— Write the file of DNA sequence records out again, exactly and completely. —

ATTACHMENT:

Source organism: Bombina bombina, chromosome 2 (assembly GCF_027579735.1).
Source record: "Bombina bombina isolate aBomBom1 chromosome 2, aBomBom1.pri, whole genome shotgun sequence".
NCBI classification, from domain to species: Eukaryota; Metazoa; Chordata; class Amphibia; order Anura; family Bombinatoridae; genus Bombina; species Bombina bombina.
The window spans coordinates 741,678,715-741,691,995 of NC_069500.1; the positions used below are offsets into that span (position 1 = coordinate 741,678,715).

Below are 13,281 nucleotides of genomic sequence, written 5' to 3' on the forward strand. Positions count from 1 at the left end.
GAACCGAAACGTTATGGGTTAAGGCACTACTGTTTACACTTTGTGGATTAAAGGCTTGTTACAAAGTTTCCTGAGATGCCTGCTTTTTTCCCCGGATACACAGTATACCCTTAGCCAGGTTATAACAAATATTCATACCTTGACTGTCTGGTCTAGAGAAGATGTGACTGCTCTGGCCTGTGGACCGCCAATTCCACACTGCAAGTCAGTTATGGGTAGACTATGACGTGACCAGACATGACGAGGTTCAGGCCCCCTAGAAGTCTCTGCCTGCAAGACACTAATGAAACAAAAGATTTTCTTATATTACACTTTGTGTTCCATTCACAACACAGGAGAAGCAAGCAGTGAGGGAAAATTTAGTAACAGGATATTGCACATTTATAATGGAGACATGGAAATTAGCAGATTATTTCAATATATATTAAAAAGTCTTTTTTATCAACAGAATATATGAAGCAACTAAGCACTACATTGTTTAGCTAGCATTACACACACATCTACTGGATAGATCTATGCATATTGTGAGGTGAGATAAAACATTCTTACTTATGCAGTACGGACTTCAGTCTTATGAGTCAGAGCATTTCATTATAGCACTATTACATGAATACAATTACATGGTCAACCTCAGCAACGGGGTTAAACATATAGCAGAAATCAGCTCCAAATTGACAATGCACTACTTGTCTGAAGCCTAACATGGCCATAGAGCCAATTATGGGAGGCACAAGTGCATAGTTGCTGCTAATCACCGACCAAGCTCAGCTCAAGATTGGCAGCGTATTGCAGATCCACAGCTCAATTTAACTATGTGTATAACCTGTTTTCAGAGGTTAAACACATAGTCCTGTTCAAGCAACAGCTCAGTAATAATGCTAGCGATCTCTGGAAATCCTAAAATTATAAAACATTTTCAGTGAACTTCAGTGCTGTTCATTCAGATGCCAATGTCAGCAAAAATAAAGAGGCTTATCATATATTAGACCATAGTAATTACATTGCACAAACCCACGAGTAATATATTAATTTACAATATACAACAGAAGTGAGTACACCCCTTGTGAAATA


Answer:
Source organism: Bombina bombina, chromosome 2 (assembly GCF_027579735.1).
Source record: "Bombina bombina isolate aBomBom1 chromosome 2, aBomBom1.pri, whole genome shotgun sequence".
NCBI classification, from domain to species: Eukaryota; Metazoa; Chordata; class Amphibia; order Anura; family Bombinatoridae; genus Bombina; species Bombina bombina.
The window spans coordinates 741,678,715-741,691,995 of NC_069500.1; the positions used below are offsets into that span (position 1 = coordinate 741,678,715).

Below are 13,281 nucleotides of genomic sequence, written 5' to 3' on the forward strand. Positions count from 1 at the left end.
GAACCGAAACGTTATGGGTTAAGGCACTACTGTTTACACTTTGTGGATTAAAGGCTTGTTACAAAGTTTCCTGAGATGCCTGCTTTTTTCCCCGGATACACAGTATACCCTTAGCCAGGTTATAACAAATATTCATACCTTGACTGTCTGGTCTAGAGAAGATGTGACTGCTCTGGCCTGTGGACCGCCAATTCCACACTGCAAGTCAGTTATGGGTAGACTATGACGTGACCAGACATGACGAGGTTCAGGCCCCCTAGAAGTCTCTGCCTGCAAGACACTAATGAAACAAAAGATTTTCTTATATTACACTTTGTGTTCCATTCACAACACAGGAGAAGCAAGCAGTGAGGGAAAATTTAGTAACAGGATATTGCACATTTATAATGGAGACATGGAAATTAGCAGATTATTTCAATATATATTAAAAAGTCTTTTTTATCAACAGAATATATGAAGCAACTAAGCACTACATTGTTTAGCTAGCATTACACACACATCTACTGGATAGATCTATGCATATTGTGAGGTGAGATAAAACATTCTTACTTATGCAGTACGGACTTCAGTCTTATGAGTCAGAGCATTTCATTATAGCACTATTACATGAATACAATTACATGGTCAACCTCAGCAACGGGGTTAAACATATAGCAGAAATCAGCTCCAAATTGACAATGCACTACTTGTCTGAAGCCTAACATGGCCATAGAGCCAATTATGGGAGGCACAAGTGCATAGTTGCTGCTAATCACCGACCAAGCTCAGCTCAAGATTGGCAGCGTATTGCAGATCCACAGCTCAATTTAACTATGTGTATAACCTGTTTTCAGAGGTTAAACACATAGTCCTGTTCAAGCAACAGCTCAGTAATAATGCTAGCGATCTCTGGAAATCCTAAAATTATAAAACATTTTCAGTGAACTTCAGTGCTGTTCATTCAGATGCCAATGTCAGCAAAAATAAAGAGGCTTATCATATATTAGACCATAGTAATTACATTGCACAAACCCACGAGTAATATATTAATTTACAATATACAACAGAAGTGAGTACACCCCTTGTGAAATA